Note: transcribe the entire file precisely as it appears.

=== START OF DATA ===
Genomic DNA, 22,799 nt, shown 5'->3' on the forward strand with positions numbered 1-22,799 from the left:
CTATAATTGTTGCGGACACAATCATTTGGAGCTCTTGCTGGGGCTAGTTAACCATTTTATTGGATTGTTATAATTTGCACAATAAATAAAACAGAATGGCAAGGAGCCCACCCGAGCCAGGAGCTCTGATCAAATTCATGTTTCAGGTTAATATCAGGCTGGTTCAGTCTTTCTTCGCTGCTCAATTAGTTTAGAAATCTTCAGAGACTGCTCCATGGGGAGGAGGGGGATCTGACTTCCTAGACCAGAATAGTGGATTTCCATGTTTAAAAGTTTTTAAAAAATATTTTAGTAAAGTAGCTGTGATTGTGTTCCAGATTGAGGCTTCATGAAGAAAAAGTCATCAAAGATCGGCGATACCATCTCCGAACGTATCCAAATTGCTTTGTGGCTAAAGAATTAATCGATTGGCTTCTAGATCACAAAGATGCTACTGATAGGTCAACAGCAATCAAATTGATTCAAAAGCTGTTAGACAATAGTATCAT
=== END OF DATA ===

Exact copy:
Genomic DNA, 22,799 nt, shown 5'->3' on the forward strand with positions numbered 1-22,799 from the left:
CTATAATTGTTGCGGACACAATCATTTGGAGCTCTTGCTGGGGCTAGTTAACCATTTTATTGGATTGTTATAATTTGCACAATAAATAAAACAGAATGGCAAGGAGCCCACCCGAGCCAGGAGCTCTGATCAAATTCATGTTTCAGGTTAATATCAGGCTGGTTCAGTCTTTCTTCGCTGCTCAATTAGTTTAGAAATCTTCAGAGACTGCTCCATGGGGAGGAGGGGGATCTGACTTCCTAGACCAGAATAGTGGATTTCCATGTTTAAAAGTTTTTAAAAAATATTTTAGTAAAGTAGCTGTGATTGTGTTCCAGATTGAGGCTTCATGAAGAAAAAGTCATCAAAGATCGGCGATACCATCTCCGAACGTATCCAAATTGCTTTGTGGCTAAAGAATTAATCGATTGGCTTCTAGATCACAAAGATGCTACTGATAGGTCAACAGCAATCAAATTGATTCAAAAGCTGTTAGACAATAGTATCAT